India prevents global e-cigarette cigarettes as global delays at the speed of collection


NEW DELHI (Reuters) – India banned the sale of electronic cigarettes on Wednesdays and warned of an “epidemic” among young people at the latest and could make the biggest move across the country. deeply against increasing health concerns.

PHOTO FILE: Juul cigarettes and pods can be seen in this picture of a diagram taken on 16 September, 2018. REUTERS / Ronen Zvulun

The ban reduces a huge future market by e-cigarette manufacturers at a time when the number of smokers worldwide is declining. It could contribute to company development plans such as Juul Labs and Philip Morris International (PM.N) in the country.

“These novel products come with attractive appearances and flavors and their use of exponential and acquired epidemic offenses increased in developed countries, particularly among youth and children,” said the Indian health ministry.

The prohibition also covers the production, importation and advertising of e-cigarettes – but not their use. It comes to light when comic scrutiny is taking place in other countries.

The United States announced last week that it intends to remove e-flavored cigarettes from stores, noting that the sweet flavors of millions of children pulled into nicotine nuclei.

Indian ban will be applied by execution order and will include prison terms of up to three years for offenders.

India has 106 million smokers, second only to China worldwide, making it a profitable market for companies that make up US-based steam products such as Juul and Philip Morris. tobacco that does not consume heat.

Finance Minister Nirmala Sitharaman announced the ban at a news conference, where she showed various types of media products, including a Juul vaping device, which is similar to a USB flash drive.

Juul planned to launch his e-cigarette in India and has employed a number of senior executives in recent months. Philip Morris intends to launch his heat-free smoking device in India, he has reported by Reuters.

A spokesman for Juul in India refused to comment. Philip Morris did not respond to comments.

Juul, consisting of a group of giant Altria tobacco (MO.N) They have a 35% share, which already faces government scrutiny in their domestic market and elsewhere. In China, Juul said on Tuesday that its products were not currently available on ecommerce websites, day after its entry into the market.


India's steam products market was valued at $ 57 million in 2018, according to data from Euromonitor International. Prior to the ban, the research group estimated that the market in India would grow by almost 60 per cent a year up to 2022.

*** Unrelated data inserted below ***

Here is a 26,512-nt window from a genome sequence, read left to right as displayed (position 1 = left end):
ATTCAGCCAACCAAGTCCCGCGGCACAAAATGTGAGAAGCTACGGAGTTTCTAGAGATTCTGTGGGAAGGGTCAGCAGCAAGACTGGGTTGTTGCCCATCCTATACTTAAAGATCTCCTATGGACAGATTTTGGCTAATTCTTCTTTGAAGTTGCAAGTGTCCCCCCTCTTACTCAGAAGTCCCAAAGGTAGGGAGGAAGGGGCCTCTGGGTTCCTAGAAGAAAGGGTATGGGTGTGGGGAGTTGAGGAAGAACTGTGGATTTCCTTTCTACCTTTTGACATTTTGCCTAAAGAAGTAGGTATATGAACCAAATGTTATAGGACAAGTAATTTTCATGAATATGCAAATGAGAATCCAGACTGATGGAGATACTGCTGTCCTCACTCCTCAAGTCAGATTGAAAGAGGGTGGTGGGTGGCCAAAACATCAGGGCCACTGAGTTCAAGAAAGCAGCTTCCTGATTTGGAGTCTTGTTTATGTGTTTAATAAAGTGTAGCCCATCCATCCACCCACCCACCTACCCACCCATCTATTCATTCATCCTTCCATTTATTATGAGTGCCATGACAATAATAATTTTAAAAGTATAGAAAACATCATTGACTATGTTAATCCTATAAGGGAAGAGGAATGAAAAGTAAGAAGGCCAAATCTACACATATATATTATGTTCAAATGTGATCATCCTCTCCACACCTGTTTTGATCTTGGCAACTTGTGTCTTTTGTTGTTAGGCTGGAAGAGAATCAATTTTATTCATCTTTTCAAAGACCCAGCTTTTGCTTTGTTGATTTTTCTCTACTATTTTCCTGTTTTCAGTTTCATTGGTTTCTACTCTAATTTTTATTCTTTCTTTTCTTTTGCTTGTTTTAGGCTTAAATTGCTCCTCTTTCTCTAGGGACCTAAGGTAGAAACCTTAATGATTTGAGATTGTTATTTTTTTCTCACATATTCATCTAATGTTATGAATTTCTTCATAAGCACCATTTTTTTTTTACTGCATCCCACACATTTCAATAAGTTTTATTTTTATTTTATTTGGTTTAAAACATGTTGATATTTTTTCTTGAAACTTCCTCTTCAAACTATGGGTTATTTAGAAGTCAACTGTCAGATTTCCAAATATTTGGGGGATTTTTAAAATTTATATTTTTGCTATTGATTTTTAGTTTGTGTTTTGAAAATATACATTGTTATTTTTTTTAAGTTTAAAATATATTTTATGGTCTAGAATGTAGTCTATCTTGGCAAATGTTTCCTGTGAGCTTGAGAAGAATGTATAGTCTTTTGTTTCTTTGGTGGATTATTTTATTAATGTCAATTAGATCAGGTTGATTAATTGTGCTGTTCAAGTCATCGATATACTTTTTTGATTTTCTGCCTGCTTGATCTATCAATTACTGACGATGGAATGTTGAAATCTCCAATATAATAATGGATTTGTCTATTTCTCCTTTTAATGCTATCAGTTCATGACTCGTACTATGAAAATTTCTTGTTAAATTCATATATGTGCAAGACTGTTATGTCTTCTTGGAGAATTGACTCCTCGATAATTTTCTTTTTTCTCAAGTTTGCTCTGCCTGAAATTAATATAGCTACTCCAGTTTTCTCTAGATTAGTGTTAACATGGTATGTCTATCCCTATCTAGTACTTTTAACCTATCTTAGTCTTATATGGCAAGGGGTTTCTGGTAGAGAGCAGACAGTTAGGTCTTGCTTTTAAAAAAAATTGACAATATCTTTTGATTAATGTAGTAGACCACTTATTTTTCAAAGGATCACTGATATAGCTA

Shane MacGuill, head of tobacco research at Euromonitor in London, said that the ban of India could push other countries to continue, affecting the global steam industry.

“It is clear that India has huge potential for steam products,” he told Reuters. “This prohibition would definitively reduce access to companies such as Juul Labs and PMI (Philip Morris International).

The global market for e-small cigarettes is still small compared to cigarettes, but is growing rapidly. Last year global cigarette sales accounted for more than $ 713 billion, compared to $ 15.7 billion for steam products, according to Euromonitor. By 2023, the steam category is expected to double more than $ 40 billion, and cigarettes are expected to decline slightly.

Barristers for e-volatile cigarettes, usually associated with steam formed from the inhalation of liquid containing nicotine, are much less harmful than smoking.

But there are many tobacco control agents against the devices, saying that they could lead to addiction in nicotine and push people to eat tobacco.

More than 900,000 people die every year from tobacco-related illnesses in India, a home of about 1.3 billion people.

The Vapers Society of India, an organization that represents users of e-mail cigarettes around the country, has attacked the government's decision, saying that it would provide a safer solution for millions of smokers to cut back smoking.


The prison term ban order will up to one year and a fine of 100,000 rupees ($ 1,404) for first time offenders. A repeat prison sentence would attract up to three years and would be punished for up to 500,000 rupees, the government said.

The prohibition would cover the manufacture, importation, sale, advertisement and distribution of e-cigarettes. But it would not apply to the end users of these devices, said Vikas Sheel, a senior official at the Indian health ministry, with Reuters.

“Over a period of time, people will not get their refills (vape), so they will be responsible,” he said.

The government hopes that the court will be challenged in court, but he was prepared to defend his decision, Sheel added.

Shares in CIT ( tITC.NS), The best cigarette manufacturer in India, nearly 1%, and Godfrey Phillips (GDFR.NS) 5.2% growth. E-part cigarettes are only a small part of their product range.

The prohibition order must be approved by the president before it comes into effect, but this is usually a formality.

Executive orders are normally issued as an emergency measure when the parliament of India is not in session. The prohibition order could go obsolete if it is not permitted when the law is held against the next session of the parliament, which will take place in November.

Reporting by Aditya Kalra and Aftab Ahmed; Additional reporting by Mayank Bhardwaj and Manoj Kumar and Chris Kirkham; Edited by Pravin Char

Our Standards:The principles of Thomson Reuters Trust.

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